Current value to Insurance Payors: Neutral.
If you are a Medical Device Manufacturer, specifically the implant companies that manufacture the robotic platforms, this is an absolute windfall. These robotic systems cost upwards of one million dollars per unit installed, and they all require maintenance and disposable parts that need constant replacing. The marketing of robotic systems is robust – manufacturers are regularly pushing hospitals to buy more and more, noting the tremendous amount of room for further development and utilization of these systems.
Current value to Robotic Manufacturers: Astronomical.
If you are a Healthcare Provider, currently there is little value in robotic surgeries. First, there is an extensive learning curve to master before one can safely perform these procedures, and the time spent learning is time away from clinical practice. Second, as already stated, these procedures typically take a longer time to perform (especially early on), resulting in fewer procedures that can be performed in a given day. Add to that the time taken by implant companies’ marketing efforts, as well as fellow physicians pushing clinicians to adopt this technology in the name of innovation. That’s a lot of time taken from a surgeons’ day, despite little clinical advantage to the patient.
Current value to clinicians: Low
If you are a Hospital System, robotic systems can be a nightmare. First and foremost, they are remarkably expensive to obtain and maintain. Add to that extensive training time and costs required for Facility nurses and technicians to be able to assist the surgeons with these procedures. As newer and different robotic technologies are developed, the hospitals are coerced by physicians and patients to “keep up with the Joneses”. All these costs are solely absorbed by the hospitals, inevitably resulting in “cost shifting”: Because the hospital can’t charge more for the robotic surgery, they will charge $20 for a Tylenol pill. These increased charges are exceedingly difficult to recoup from insurance companies. All this extra cost and hassle is to be perceived as a “leader in the industry.”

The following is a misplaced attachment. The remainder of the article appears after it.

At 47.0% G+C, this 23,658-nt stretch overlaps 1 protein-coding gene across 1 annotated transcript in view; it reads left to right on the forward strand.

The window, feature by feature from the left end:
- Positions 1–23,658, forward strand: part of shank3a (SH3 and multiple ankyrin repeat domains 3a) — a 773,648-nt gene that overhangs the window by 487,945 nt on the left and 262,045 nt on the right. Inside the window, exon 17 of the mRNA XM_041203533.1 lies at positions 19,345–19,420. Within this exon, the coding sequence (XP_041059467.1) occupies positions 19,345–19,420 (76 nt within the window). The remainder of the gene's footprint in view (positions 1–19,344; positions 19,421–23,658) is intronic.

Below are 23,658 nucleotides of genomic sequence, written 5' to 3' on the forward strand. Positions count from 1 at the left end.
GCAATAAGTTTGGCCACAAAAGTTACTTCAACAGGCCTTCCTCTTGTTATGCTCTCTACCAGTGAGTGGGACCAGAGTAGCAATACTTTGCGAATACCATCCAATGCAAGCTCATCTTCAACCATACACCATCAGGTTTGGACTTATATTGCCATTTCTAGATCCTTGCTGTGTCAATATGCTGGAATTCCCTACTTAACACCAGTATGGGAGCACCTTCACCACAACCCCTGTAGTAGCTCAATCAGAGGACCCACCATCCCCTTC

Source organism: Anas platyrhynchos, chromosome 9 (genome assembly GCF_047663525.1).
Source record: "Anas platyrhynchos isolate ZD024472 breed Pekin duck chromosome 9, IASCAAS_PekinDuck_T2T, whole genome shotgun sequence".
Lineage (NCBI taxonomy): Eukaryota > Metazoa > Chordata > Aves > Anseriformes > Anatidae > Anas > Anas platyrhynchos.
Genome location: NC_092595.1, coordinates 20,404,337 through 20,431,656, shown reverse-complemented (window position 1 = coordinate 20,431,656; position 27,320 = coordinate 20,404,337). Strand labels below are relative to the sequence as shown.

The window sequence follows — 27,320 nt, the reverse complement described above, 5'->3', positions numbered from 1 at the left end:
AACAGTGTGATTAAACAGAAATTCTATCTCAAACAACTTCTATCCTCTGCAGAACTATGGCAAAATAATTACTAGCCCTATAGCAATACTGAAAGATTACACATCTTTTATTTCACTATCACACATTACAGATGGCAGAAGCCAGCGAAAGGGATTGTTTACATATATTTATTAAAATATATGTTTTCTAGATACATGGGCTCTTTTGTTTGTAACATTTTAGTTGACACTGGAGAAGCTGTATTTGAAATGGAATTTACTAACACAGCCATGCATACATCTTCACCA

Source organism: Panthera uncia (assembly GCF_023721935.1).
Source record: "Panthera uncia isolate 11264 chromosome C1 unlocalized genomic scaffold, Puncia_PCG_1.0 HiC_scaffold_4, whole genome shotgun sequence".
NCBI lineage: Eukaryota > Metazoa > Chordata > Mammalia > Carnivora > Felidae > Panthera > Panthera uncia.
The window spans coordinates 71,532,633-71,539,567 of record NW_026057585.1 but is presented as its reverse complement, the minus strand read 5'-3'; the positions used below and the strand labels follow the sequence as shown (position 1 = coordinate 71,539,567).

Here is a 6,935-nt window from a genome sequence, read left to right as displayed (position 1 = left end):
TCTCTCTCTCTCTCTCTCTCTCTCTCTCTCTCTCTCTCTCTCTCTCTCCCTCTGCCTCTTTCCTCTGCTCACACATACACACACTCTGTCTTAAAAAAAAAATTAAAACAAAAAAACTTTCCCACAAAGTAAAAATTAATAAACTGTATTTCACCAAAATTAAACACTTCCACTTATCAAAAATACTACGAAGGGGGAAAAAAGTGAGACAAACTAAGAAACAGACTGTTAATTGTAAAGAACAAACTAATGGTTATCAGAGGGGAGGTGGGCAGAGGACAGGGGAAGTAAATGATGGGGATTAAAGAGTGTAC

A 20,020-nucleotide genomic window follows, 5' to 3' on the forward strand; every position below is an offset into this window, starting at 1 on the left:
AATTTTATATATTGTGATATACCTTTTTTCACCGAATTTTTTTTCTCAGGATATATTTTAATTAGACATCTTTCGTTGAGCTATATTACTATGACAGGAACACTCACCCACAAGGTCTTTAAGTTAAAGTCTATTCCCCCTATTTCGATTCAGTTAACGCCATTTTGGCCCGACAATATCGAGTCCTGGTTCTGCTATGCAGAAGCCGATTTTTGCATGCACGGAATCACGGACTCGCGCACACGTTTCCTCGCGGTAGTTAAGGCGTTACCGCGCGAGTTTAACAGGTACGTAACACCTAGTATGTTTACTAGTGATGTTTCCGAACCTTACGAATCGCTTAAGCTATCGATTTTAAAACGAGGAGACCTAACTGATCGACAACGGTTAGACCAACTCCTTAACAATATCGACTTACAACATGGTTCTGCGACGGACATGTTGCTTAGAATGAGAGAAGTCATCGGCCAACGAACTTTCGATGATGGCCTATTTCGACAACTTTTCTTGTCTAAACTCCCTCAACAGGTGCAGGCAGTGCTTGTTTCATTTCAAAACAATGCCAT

Current value to hospitals: Abysmal
In conclusion, there is no question that robotic surgery is a technological marvel. To be able to bring the world’s best surgeons to the remoteness of space, the dangers of the battlefield, and the poorest medically underserved areas of the world is nothing short of incredible. But given the ever-more-limited resources for basic healthcare, it is difficult to assign “value.”
Stay tuned for the third installment in this series where we will wrestle with the complexities of determining the value of genetic-altering treatments for blood disorders.